U.S. and Mexican presidents meet virtually
WASHINGTON – Instead of talking about building high walls, the U.S. president tried to remove some obstacles in relations with his southern neighbor.
In a virtual meeting with Mexican President Andres Manuel Lopez Obrador, Joe Biden noted the “long and complicated” history of relations between the two countries, which “have not always been perfect neighbors.”
“We are safer when we work together – whether it’s dealing with our shared border or taking control of a pandemic,” Biden said in a conversation with Lopez Obrador.
According to Biden, when he was a vice president in Barack Obama’s administration, it was decided to “build a relationship with Mexico as an equal, not treat it simply as a country south of the border” of the United States.
“You are just like us,” Biden said.
Lopez Obrador, who appeared on video screens in the Roosevelt Room at the White House, said that “integration will serve to strengthen both countries.”
He also thanked Biden for his desire to build a relationship based on respect and equality, adding that the U.S. and Mexico “must continue to work together to further development based on independence and autonomy.”
The meeting, held virtually because of the coronavirus pandemic, according to the White House, was meant to “open a new phase” in bilateral relations, marking a transition to a different path than the one they took under the previous U.S. president.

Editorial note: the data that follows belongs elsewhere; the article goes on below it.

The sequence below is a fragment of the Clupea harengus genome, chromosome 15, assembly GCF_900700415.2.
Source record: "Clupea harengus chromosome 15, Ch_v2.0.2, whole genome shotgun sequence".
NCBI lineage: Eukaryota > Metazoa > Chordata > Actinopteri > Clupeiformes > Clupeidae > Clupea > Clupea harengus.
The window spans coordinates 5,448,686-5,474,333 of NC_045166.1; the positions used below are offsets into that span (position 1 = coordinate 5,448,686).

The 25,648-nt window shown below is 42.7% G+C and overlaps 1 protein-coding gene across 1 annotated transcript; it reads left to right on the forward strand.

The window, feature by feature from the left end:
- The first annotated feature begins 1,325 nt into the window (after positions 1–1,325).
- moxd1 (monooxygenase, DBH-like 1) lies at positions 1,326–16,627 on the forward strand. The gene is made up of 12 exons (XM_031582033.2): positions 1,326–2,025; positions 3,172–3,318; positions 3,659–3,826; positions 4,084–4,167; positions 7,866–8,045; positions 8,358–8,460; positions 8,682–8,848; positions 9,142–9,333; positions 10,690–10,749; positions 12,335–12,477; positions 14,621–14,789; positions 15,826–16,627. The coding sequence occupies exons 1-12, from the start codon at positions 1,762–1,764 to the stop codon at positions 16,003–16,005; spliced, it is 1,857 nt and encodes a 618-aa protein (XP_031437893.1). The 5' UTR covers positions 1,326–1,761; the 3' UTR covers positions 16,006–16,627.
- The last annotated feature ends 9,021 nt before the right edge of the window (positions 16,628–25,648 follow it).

During his four-year reign, Donald Trump, whom Biden succeeded in January, has threatened Mexico with duties, suppressed migration, and said the southern neighbor would pay to build a wall on their 3,100-kilometer shared border.
Mexico has not paid for the wall, and Trump, in his first speech since leaving office, accused the Biden administration of leaving the border wall unfinished.
Trump also criticized his successor for dismantling other elements of his tough policies on immigration and border security.
Before the meeting between Biden and the Mexican president, Homeland Security Secretary Alejandro Mayorcas announced measures that would allow migrant families separated at the border to be reunited and stay in the United States, a rejection of Trump’s approach.
Mallorcas said the administration is “working around the clock to replace the brutality of the previous administration with an orderly, humane and safe immigration process.”
“It’s complicated and will take time,” he added.
Previous Homeland Security Secretary Chad Wolf, who served under Trump, disagreed with that criticism. He tweeted that Mallorcas’ claims that there is no crisis at the southern border “defies logic, reality and facts.”
“Ask the people who live near the border,” he wrote.